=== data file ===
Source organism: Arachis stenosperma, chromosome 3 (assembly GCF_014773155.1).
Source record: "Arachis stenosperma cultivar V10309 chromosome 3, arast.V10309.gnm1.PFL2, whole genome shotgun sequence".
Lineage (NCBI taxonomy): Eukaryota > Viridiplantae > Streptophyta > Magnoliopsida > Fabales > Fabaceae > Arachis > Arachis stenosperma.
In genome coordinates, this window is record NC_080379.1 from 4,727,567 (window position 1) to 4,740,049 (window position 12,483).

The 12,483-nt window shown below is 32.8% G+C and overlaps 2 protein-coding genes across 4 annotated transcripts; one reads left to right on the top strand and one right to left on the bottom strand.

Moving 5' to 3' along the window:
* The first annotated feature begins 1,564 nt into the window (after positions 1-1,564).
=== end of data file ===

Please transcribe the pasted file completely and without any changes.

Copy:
Source organism: Arachis stenosperma, chromosome 3 (assembly GCF_014773155.1).
Source record: "Arachis stenosperma cultivar V10309 chromosome 3, arast.V10309.gnm1.PFL2, whole genome shotgun sequence".
Lineage (NCBI taxonomy): Eukaryota > Viridiplantae > Streptophyta > Magnoliopsida > Fabales > Fabaceae > Arachis > Arachis stenosperma.
In genome coordinates, this window is record NC_080379.1 from 4,727,567 (window position 1) to 4,740,049 (window position 12,483).

The 12,483-nt window shown below is 32.8% G+C and overlaps 2 protein-coding genes across 4 annotated transcripts; one reads left to right on the top strand and one right to left on the bottom strand.

Moving 5' to 3' along the window:
* The first annotated feature begins 1,564 nt into the window (after positions 1-1,564).